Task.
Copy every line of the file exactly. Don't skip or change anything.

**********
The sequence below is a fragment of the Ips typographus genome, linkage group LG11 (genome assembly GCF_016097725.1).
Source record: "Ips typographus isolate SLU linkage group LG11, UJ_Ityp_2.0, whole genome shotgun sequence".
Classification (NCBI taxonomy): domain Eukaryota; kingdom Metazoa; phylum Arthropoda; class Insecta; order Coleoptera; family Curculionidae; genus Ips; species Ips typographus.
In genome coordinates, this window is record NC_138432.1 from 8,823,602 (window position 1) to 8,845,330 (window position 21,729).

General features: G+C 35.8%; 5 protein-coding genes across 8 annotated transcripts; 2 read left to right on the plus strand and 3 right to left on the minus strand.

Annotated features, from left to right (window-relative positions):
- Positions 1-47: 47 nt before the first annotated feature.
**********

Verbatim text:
The sequence below is a fragment of the Ips typographus genome, linkage group LG11 (genome assembly GCF_016097725.1).
Source record: "Ips typographus isolate SLU linkage group LG11, UJ_Ityp_2.0, whole genome shotgun sequence".
Classification (NCBI taxonomy): domain Eukaryota; kingdom Metazoa; phylum Arthropoda; class Insecta; order Coleoptera; family Curculionidae; genus Ips; species Ips typographus.
In genome coordinates, this window is record NC_138432.1 from 8,823,602 (window position 1) to 8,845,330 (window position 21,729).

General features: G+C 35.8%; 5 protein-coding genes across 8 annotated transcripts; 2 read left to right on the plus strand and 3 right to left on the minus strand.

Annotated features, from left to right (window-relative positions):
- Positions 1-47: 47 nt before the first annotated feature.